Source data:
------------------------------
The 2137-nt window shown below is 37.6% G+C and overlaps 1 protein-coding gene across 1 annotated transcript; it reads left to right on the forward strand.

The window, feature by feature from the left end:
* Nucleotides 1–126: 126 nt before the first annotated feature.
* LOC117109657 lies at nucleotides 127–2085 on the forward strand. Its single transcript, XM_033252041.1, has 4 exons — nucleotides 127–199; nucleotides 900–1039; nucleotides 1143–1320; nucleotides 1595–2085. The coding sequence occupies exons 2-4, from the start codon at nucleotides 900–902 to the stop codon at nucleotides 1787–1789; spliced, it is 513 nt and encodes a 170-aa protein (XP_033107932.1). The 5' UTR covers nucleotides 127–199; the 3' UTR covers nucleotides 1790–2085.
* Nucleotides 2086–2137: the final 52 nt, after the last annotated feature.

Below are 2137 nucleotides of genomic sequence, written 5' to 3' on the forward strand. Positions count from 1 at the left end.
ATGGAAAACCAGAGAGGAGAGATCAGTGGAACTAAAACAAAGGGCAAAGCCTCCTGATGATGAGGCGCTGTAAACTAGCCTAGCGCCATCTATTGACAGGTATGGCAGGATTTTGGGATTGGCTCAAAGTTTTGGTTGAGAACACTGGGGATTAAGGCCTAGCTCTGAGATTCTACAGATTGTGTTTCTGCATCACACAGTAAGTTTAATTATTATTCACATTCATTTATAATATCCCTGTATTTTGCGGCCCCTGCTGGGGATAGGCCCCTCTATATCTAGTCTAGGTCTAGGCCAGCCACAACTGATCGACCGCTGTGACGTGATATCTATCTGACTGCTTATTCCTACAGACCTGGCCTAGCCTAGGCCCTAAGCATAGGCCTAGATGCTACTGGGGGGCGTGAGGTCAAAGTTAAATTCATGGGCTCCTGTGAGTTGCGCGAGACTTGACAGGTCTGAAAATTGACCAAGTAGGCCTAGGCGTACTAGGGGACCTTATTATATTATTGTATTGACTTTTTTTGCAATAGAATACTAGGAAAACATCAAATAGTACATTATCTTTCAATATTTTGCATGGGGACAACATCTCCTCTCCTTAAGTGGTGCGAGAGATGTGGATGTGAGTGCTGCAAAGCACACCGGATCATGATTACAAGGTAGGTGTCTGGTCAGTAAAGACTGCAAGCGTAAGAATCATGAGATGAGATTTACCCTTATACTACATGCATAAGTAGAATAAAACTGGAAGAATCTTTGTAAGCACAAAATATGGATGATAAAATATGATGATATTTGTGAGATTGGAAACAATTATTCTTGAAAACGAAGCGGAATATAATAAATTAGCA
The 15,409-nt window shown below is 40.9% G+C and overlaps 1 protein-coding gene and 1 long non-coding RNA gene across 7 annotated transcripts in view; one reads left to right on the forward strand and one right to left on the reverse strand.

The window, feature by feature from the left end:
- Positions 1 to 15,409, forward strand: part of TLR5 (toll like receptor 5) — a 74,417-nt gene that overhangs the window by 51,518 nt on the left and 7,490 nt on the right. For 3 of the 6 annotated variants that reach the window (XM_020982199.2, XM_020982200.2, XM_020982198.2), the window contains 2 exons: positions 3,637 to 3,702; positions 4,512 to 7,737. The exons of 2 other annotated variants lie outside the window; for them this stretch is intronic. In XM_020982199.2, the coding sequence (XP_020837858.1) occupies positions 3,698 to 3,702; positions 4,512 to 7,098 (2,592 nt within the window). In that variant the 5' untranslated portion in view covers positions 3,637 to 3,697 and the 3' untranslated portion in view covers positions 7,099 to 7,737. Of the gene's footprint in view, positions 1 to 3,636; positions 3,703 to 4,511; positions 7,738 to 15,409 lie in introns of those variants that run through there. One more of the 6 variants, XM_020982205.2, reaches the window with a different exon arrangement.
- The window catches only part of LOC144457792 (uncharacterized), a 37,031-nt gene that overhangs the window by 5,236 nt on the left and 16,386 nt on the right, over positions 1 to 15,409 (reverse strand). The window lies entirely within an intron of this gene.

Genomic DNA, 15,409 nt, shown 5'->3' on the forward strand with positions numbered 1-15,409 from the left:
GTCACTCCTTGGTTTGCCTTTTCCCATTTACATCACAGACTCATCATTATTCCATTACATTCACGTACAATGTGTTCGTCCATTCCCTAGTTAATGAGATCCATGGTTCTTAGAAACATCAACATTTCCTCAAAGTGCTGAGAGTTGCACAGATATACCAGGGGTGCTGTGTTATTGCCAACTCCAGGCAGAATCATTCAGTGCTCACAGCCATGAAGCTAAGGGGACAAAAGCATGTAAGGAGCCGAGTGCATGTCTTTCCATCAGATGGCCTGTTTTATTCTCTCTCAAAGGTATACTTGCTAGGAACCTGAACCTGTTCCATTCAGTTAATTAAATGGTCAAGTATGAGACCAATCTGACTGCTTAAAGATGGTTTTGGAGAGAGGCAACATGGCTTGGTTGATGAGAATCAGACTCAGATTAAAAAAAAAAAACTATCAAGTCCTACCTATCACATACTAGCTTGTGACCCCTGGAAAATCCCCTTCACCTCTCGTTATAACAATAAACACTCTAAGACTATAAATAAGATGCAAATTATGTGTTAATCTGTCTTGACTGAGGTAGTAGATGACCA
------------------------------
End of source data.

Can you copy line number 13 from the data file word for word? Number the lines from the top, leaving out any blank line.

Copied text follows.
GTCACTCCTTGGTTTGCCTTTTCCCATTTACATCACAGACTCATCATTATTCCATTACATTCACGTACAATGTGTTCGTCCATTCCCTAGTTAATGAGATCCATGGTTCTTAGAAACATCAACATTTCCTCAAAGTGCTGAGAGTTGCACAGATATACCAGGGGTGCTGTGTTATTGCCAACTCCAGGCAGAATCATTCAGTGCTCACAGCCATGAAGCTAAGGGGACAAAAGCATGTAAGGAGCCGAGTGCATGTCTTTCCATCAGATGGCCTGTTTTATTCTCTCTCAAAGGTATACTTGCTAGGAACCTGAACCTGTTCCATTCAGTTAATTAAATGGTCAAGTATGAGACCAATCTGACTGCTTAAAGATGGTTTTGGAGAGAGGCAACATGGCTTGGTTGATGAGAATCAGACTCAGATTAAAAAAAAAAAACTATCAAGTCCTACCTATCACATACTAGCTTGTGACCCCTGGAAAATCCCCTTCACCTCTCGTTATAACAATAAACACTCTAAGACTATAAATAAGATGCAAATTATGTGTTAATCTGTCTTGACTGAGGTAGTAGATGACCA